Viscosity: The resistance of a material to heat flow.
Viscous: Having a fairly high resistance to heat flow.
Void: An open space or a break in continuity; a gap.
Volatile: That which readily vaporizes; evaporates quickly.
Vulcanize: To improve the strength, resiliency, and freedom from stickiness and odor of rubber, for example, by combining with sulfur or other additives in the presence of heat and pressure
Water Absorption: The increase in weight of a test specimen expressed as a percentage of its dry weight after being immersed in water for a specified time at a given temperature.
Water Guard: A turned up edge on valley metal or continuous wall flashing; used to prevent water migration under the roof system.
Water Stop: Material placed over a joint and used to prevent water entry.
Waterproof: Being resistant to moisture infiltration.
Waterproofing: The treatment of a surface or structure in order to prevent the passage of water under hydrostatic pressure.
Weather: To undergo degradation in quality and appearance which is caused by exposure to the sun, wind, rain, etc.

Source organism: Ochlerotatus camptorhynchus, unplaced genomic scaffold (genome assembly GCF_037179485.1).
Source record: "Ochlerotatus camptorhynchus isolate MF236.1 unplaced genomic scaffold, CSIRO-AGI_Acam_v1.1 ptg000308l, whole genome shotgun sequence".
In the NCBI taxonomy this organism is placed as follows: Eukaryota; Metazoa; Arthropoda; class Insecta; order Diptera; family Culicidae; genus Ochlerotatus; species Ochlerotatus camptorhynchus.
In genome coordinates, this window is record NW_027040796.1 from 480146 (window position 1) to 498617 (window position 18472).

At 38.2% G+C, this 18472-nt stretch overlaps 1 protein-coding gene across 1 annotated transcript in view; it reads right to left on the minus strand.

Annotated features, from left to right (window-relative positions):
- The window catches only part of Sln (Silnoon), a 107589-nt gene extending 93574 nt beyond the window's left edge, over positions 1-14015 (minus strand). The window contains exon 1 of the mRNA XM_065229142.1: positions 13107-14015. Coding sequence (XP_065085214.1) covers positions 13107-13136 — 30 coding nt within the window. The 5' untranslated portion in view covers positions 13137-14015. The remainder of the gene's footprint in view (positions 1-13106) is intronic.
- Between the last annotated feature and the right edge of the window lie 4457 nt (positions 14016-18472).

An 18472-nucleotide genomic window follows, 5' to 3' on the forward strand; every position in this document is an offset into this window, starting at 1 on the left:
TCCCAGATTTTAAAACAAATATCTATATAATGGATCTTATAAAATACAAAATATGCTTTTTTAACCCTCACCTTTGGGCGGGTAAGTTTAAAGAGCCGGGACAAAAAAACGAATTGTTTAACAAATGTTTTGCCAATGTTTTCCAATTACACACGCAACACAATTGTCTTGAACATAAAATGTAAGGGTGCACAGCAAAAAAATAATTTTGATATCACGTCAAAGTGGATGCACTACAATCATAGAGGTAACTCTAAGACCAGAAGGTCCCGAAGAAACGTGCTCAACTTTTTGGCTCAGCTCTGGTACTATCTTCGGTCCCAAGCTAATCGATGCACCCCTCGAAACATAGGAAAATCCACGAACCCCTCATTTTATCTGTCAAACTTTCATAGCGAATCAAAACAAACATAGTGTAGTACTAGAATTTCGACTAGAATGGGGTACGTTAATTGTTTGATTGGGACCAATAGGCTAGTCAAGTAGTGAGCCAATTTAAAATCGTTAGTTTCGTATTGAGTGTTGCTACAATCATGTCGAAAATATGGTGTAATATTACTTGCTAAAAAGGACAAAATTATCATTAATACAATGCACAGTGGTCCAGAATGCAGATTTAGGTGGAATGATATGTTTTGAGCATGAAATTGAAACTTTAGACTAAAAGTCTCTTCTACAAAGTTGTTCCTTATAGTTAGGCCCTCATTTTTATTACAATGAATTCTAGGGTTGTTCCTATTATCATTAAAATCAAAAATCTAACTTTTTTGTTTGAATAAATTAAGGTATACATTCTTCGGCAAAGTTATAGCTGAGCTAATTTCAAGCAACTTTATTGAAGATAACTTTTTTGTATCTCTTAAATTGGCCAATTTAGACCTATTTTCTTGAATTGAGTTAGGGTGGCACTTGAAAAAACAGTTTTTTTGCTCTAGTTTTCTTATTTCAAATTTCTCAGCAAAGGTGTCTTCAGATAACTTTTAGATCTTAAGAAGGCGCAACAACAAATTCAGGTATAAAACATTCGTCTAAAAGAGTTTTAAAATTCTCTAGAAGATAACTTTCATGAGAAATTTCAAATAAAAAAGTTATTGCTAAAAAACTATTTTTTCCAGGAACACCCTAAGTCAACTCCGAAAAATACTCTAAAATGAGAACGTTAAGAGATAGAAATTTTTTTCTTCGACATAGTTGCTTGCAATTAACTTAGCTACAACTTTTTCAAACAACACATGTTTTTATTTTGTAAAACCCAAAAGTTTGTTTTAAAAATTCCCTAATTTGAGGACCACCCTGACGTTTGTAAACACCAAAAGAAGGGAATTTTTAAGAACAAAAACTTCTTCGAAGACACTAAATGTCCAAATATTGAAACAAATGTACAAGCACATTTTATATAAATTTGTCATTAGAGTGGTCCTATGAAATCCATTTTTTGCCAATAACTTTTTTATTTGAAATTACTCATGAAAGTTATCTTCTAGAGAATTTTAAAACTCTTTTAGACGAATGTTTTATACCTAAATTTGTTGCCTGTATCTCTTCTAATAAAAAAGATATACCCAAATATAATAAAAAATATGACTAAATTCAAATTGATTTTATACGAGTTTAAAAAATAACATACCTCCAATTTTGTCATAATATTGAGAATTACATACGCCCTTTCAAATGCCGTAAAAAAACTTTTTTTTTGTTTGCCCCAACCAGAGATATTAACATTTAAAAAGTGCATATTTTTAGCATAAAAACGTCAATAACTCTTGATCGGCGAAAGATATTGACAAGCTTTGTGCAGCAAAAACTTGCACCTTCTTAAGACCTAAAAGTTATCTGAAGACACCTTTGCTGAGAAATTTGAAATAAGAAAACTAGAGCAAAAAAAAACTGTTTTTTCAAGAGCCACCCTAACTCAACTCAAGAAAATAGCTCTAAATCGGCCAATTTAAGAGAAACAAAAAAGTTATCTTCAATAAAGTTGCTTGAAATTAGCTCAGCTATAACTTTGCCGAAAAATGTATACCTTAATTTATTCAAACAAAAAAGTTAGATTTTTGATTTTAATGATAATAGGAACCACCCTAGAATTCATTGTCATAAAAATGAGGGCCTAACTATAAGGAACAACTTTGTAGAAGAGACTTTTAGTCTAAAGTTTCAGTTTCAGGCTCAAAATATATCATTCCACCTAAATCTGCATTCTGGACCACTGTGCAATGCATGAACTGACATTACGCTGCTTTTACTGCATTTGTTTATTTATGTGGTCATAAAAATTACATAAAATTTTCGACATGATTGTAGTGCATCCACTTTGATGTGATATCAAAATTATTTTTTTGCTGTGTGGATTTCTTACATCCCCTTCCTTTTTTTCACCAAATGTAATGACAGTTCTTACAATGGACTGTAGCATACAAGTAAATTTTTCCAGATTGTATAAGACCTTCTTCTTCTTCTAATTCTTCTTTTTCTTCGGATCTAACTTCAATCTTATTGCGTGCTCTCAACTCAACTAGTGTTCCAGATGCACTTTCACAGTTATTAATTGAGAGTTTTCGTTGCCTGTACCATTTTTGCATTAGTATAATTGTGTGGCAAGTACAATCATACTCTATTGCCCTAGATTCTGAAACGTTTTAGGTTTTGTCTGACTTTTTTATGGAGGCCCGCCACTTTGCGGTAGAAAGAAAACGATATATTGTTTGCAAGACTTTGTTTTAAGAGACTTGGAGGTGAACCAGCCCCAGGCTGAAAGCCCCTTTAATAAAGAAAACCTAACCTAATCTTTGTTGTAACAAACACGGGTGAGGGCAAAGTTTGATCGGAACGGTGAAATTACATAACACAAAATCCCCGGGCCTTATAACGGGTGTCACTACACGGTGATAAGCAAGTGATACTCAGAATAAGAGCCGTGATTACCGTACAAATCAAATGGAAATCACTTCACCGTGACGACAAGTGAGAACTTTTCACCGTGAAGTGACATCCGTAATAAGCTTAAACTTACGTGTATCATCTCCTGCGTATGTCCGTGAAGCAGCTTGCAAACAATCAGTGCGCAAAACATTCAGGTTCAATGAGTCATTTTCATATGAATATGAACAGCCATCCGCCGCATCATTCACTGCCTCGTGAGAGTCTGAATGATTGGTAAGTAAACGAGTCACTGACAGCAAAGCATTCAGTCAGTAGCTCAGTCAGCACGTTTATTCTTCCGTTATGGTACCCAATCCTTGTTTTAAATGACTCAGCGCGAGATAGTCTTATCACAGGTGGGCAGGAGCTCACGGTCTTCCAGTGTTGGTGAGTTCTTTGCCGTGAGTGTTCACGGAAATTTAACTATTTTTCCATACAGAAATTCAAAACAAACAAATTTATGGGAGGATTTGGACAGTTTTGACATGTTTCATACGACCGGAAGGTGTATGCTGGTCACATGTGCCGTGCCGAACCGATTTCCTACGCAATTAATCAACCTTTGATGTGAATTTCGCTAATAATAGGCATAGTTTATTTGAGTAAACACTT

Wind Clip: A clip that slips over the ends of tile, slate and other steep slope roofing materials in order to help prevent wind uplift damage.
Wind Uplift: (1) The upward displacement of a section of a roof system or component caused by movement of air from a location of higher air pressure, such as inside a building, to an area of lower air pressure, such as the surface of a roof during a windy day. Strong wind across the surface of a roof, especially at corners and along perimeters, creates low air pressure above the surface of the roof. Nature will automatically try to compensate for this by moving air from an area of higher pressure such as inside a building. If all penetrations and perimeters are not properly sealed, then "blow-off" can occur.
(2) Displacement or blow-off of shingles or other roofing caused by the wind.
Windward: Facing into the wind..
Woven Valley: A valley construction whereby the valley has a woven look which is effected by overlapping alternate courses of shingles from both sides of the valley.
Z Bar or Z Section: A piece of steel formed in the shape of a "Z."
Zinc: A bluish-white, lustrous metallic element that is brittle at room temperature but malleable with heating. It is used to form a wide variety of alloys including brass, bronze, various solders, and nickel silver, in galvanizing iron and other metals, for electric fuses, anodes, and meter cases, and in roofing, gutters, flashings, edge metals and also for various household objects.